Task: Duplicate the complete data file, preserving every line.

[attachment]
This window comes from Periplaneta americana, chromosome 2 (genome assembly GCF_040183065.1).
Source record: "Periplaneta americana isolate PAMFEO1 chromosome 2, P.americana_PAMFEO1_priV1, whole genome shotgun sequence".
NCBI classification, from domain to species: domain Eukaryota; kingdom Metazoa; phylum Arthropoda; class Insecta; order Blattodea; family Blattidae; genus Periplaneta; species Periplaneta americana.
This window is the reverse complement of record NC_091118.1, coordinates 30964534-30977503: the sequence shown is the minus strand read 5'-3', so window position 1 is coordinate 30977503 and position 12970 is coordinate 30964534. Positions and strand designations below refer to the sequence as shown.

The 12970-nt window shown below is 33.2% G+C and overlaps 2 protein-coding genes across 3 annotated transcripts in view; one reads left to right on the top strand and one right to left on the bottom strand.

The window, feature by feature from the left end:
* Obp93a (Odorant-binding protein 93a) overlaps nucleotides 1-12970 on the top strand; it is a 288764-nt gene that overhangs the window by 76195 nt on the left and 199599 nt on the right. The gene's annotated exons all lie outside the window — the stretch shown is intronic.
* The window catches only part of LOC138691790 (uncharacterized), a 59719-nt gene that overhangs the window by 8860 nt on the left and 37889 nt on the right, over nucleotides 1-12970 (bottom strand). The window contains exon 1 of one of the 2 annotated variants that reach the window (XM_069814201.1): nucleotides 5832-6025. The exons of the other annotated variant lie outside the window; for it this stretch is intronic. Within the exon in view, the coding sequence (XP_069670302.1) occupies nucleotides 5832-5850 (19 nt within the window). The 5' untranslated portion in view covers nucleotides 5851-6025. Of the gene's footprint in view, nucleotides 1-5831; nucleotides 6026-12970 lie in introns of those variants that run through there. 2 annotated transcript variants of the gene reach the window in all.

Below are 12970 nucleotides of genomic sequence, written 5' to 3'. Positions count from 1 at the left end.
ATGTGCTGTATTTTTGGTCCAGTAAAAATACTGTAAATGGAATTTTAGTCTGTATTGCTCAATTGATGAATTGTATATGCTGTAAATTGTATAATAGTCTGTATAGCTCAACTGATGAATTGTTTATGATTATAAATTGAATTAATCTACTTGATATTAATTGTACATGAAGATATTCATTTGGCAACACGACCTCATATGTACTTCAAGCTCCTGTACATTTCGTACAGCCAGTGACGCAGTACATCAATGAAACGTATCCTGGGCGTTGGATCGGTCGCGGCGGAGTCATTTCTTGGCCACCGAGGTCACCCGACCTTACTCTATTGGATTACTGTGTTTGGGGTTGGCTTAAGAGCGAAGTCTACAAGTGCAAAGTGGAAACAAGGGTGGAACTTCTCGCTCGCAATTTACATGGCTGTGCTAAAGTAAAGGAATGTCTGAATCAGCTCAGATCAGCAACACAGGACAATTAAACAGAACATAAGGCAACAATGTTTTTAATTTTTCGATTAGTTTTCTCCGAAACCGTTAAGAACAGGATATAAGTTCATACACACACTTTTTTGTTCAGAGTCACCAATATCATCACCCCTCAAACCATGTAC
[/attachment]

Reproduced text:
This window comes from Periplaneta americana, chromosome 2 (genome assembly GCF_040183065.1).
Source record: "Periplaneta americana isolate PAMFEO1 chromosome 2, P.americana_PAMFEO1_priV1, whole genome shotgun sequence".
NCBI classification, from domain to species: domain Eukaryota; kingdom Metazoa; phylum Arthropoda; class Insecta; order Blattodea; family Blattidae; genus Periplaneta; species Periplaneta americana.
This window is the reverse complement of record NC_091118.1, coordinates 30964534-30977503: the sequence shown is the minus strand read 5'-3', so window position 1 is coordinate 30977503 and position 12970 is coordinate 30964534. Positions and strand designations below refer to the sequence as shown.

The 12970-nt window shown below is 33.2% G+C and overlaps 2 protein-coding genes across 3 annotated transcripts in view; one reads left to right on the top strand and one right to left on the bottom strand.

The window, feature by feature from the left end:
* Obp93a (Odorant-binding protein 93a) overlaps nucleotides 1-12970 on the top strand; it is a 288764-nt gene that overhangs the window by 76195 nt on the left and 199599 nt on the right. The gene's annotated exons all lie outside the window — the stretch shown is intronic.
* The window catches only part of LOC138691790 (uncharacterized), a 59719-nt gene that overhangs the window by 8860 nt on the left and 37889 nt on the right, over nucleotides 1-12970 (bottom strand). The window contains exon 1 of one of the 2 annotated variants that reach the window (XM_069814201.1): nucleotides 5832-6025. The exons of the other annotated variant lie outside the window; for it this stretch is intronic. Within the exon in view, the coding sequence (XP_069670302.1) occupies nucleotides 5832-5850 (19 nt within the window). The 5' untranslated portion in view covers nucleotides 5851-6025. Of the gene's footprint in view, nucleotides 1-5831; nucleotides 6026-12970 lie in introns of those variants that run through there. 2 annotated transcript variants of the gene reach the window in all.

Below are 12970 nucleotides of genomic sequence, written 5' to 3'. Positions count from 1 at the left end.
ATGTGCTGTATTTTTGGTCCAGTAAAAATACTGTAAATGGAATTTTAGTCTGTATTGCTCAATTGATGAATTGTATATGCTGTAAATTGTATAATAGTCTGTATAGCTCAACTGATGAATTGTTTATGATTATAAATTGAATTAATCTACTTGATATTAATTGTACATGAAGATATTCATTTGGCAACACGACCTCATATGTACTTCAAGCTCCTGTACATTTCGTACAGCCAGTGACGCAGTACATCAATGAAACGTATCCTGGGCGTTGGATCGGTCGCGGCGGAGTCATTTCTTGGCCACCGAGGTCACCCGACCTTACTCTATTGGATTACTGTGTTTGGGGTTGGCTTAAGAGCGAAGTCTACAAGTGCAAAGTGGAAACAAGGGTGGAACTTCTCGCTCGCAATTTACATGGCTGTGCTAAAGTAAAGGAATGTCTGAATCAGCTCAGATCAGCAACACAGGACAATTAAACAGAACATAAGGCAACAATGTTTTTAATTTTTCGATTAGTTTTCTCCGAAACCGTTAAGAACAGGATATAAGTTCATACACACACTTTTTTGTTCAGAGTCACCAATATCATCACCCCTCAAACCATGTAC